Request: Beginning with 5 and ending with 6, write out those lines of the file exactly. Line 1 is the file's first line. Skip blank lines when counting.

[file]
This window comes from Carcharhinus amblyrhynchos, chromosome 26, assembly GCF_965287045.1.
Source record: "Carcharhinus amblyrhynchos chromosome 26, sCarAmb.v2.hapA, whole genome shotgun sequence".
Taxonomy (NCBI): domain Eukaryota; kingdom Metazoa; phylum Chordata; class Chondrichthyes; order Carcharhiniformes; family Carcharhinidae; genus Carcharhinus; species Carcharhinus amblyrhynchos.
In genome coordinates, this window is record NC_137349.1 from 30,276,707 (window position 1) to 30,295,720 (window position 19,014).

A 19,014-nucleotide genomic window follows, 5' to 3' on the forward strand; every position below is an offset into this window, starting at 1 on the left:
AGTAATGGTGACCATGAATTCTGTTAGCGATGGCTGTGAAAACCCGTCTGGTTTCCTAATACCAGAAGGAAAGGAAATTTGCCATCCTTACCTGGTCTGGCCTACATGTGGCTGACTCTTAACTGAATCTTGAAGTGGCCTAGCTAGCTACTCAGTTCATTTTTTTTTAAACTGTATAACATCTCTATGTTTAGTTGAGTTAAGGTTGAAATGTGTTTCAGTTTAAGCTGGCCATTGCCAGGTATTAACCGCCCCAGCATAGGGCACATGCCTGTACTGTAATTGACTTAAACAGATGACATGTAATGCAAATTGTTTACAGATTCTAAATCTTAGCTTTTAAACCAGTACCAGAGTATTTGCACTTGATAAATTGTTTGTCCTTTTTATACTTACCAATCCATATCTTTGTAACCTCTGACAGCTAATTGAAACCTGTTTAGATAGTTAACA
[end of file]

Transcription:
A 19,014-nucleotide genomic window follows, 5' to 3' on the forward strand; every position below is an offset into this window, starting at 1 on the left:
AGTAATGGTGACCATGAATTCTGTTAGCGATGGCTGTGAAAACCCGTCTGGTTTCCTAATACCAGAAGGAAAGGAAATTTGCCATCCTTACCTGGTCTGGCCTACATGTGGCTGACTCTTAACTGAATCTTGAAGTGGCCTAGCTAGCTACTCAGTTCATTTTTTTTTAAACTGTATAACATCTCTATGTTTAGTTGAGTTAAGGTTGAAATGTGTTTCAGTTTAAGCTGGCCATTGCCAGGTATTAACCGCCCCAGCATAGGGCACATGCCTGTACTGTAATTGACTTAAACAGATGACATGTAATGCAAATTGTTTACAGATTCTAAATCTTAGCTTTTAAACCAGTACCAGAGTATTTGCACTTGATAAATTGTTTGTCCTTTTTATACTTACCAATCCATATCTTTGTAACCTCTGACAGCTAATTGAAACCTGTTTAGATAGTTAACA